With professional boxers now welcome in all national and international amateur events, former Asian Games silver-medallist Manpreet Singh has decided to take the plunge after one of Indian boxing’s biggest employers—the Services Sports Control Board (SSCB) - allowed its pugilists to compete on the circuit.
In a move that could set a precedent for other institutional boards, which are wary of letting boxers employed with them compete on the professional circuit, SSCB has finally relented.
“The SSCB and the Army Sports Control Board have allowed their boxers to compete in the professional circuit. This move came about because of Defence Minister Manohar Parrikar’s intervention. He has sanctioned this decision,” Brig. P K Muralidharan Raja, President of the Indian Boxing Council, a licensing body for professional boxers, revealed.
Brig Raja is here to meet officials of the Boxing Federation of India (BFI) to forge a “harmonious” equation with the national governing body for amateur boxers.
It is to be noted that AIBA, after a recent meeting in London, decided to allow professional boxers to compete in national events after the Olympic doors were thrown open for them earlier this year.
With the SSCB letting its boxers go professional, at least four have taken the plunge.
Prominent among them is Manpreet, who won the heavyweight silver medal in the 2010 Asian Games. He will compete in the cruiserweight on the pro circuit.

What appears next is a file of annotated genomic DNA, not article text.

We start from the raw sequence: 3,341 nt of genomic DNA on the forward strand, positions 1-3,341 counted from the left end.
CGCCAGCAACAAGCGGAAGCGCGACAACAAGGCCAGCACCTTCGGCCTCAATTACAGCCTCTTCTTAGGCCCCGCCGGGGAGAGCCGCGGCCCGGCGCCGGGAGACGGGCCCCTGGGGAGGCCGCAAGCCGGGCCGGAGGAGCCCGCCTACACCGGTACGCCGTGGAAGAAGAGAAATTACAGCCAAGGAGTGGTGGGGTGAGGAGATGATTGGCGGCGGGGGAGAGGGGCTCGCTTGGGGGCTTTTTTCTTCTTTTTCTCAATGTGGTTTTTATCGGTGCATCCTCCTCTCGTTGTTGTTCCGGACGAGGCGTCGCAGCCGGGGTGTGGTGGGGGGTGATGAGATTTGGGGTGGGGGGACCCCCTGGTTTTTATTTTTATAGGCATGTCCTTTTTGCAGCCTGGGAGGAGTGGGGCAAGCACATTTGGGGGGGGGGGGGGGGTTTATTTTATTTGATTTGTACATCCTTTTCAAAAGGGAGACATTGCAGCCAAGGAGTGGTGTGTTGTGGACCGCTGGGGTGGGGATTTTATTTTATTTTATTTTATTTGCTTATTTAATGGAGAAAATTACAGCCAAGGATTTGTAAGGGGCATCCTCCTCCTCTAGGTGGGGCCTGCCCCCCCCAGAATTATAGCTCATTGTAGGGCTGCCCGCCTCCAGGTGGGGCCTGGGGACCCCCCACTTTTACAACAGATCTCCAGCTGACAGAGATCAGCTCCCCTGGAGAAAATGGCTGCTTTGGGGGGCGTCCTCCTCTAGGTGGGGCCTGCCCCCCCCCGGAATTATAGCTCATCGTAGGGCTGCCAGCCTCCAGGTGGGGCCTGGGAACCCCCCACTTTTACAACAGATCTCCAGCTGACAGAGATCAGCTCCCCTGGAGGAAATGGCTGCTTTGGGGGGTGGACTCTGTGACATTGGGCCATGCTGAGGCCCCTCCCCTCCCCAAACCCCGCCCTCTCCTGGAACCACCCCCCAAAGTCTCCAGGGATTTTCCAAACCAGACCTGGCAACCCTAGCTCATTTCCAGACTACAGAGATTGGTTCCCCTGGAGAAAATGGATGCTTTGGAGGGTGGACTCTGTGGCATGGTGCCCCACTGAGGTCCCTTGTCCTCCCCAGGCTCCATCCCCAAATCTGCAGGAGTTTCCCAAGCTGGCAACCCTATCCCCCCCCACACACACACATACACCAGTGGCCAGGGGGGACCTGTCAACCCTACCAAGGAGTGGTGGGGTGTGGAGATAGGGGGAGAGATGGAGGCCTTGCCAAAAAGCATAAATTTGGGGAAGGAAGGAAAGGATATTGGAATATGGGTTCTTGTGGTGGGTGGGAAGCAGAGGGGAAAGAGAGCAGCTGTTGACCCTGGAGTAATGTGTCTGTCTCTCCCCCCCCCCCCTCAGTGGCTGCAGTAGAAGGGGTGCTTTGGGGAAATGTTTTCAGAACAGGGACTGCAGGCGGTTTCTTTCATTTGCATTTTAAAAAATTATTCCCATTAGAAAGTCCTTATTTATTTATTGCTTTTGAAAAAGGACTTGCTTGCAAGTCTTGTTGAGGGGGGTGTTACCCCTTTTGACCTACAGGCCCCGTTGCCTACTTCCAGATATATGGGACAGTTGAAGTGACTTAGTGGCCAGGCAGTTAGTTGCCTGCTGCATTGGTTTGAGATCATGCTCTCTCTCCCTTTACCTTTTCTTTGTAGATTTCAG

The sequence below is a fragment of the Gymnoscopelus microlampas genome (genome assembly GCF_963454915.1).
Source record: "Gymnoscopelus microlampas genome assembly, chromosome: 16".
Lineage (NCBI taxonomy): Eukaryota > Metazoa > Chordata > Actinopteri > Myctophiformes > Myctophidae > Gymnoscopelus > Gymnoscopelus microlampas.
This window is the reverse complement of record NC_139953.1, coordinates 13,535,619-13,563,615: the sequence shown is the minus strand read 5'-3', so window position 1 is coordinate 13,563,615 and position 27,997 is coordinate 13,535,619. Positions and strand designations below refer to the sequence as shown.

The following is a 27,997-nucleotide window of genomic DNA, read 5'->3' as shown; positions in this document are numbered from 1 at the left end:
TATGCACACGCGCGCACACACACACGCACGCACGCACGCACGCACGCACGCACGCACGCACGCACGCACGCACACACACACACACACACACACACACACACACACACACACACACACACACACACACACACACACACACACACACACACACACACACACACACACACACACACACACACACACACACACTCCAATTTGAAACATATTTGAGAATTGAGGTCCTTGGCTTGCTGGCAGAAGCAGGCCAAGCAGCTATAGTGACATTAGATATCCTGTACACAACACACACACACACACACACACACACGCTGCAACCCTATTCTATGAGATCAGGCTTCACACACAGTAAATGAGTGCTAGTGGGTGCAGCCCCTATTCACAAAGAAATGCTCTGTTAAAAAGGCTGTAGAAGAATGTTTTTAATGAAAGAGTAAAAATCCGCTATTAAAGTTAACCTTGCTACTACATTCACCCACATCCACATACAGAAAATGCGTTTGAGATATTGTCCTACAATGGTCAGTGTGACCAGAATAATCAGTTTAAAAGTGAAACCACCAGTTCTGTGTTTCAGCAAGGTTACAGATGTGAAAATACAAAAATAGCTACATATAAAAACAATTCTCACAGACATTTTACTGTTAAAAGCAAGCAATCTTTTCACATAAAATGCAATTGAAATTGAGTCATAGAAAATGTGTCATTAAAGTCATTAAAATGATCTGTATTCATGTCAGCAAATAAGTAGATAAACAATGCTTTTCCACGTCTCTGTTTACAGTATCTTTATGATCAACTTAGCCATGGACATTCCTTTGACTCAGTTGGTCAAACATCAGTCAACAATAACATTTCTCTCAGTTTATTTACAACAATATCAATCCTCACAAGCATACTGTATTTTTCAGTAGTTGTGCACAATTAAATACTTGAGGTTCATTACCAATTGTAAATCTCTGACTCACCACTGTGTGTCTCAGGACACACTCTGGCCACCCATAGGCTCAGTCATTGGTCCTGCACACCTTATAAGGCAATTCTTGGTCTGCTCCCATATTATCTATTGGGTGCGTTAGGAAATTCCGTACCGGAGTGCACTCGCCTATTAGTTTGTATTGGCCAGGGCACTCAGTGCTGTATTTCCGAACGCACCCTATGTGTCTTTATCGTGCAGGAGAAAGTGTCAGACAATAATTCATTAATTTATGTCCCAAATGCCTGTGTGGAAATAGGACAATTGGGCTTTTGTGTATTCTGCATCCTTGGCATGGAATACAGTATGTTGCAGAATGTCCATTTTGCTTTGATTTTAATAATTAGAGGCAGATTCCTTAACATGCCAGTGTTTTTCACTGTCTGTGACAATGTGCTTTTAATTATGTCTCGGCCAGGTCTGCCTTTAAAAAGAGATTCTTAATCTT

Also deciding to go professional is Som Bahadur Pun, a former Commonwealth Games silver-medallist. Pun had been rendered inactive owing to his ill-health. Pun will be competing in the super middleweight category.
Joining him will be Sanjay Kolte, a former world cadet silver-medallist, who won a gold medal at the 2010 World Millitary Games. Kolte is also a multiple-time national champion and will be competing in the lightweight division.
Another name to join the professional bandwagon from the SSCB stable would be Santosh Harijan (super featherweight).
“We had also requested for Suranjoy Singh but he is right now the chief coach of Navy and that has not quite worked out,” Brig. Raja said.
Speaking about how a professional boxing body would forge a working equation with BFI, Brig Raja said, “Given that AIBA has now broken all barriers for professional boxers, it would be good to have a larger pool of boxers to choose from. The senior guys will have the option of turning pro so that the youngsters get enough chances of proving their mettle. And during trials both pros and amateurs can be pited against each other from where the best can go on to represent India.”
“All boxers tied up with IBC will be available for BFI.
They can take a call,” he added. The BFI, on its part, has already declared that it is not averse to letting professionals in after AIBA’s waiver.
“We obviously want a huge pool to pick from, so when the AIBA has allowed professionals, we will see how they can be assimilated,” BFI President Ajay Singh had stated on the opening day of the ongoing National Championships.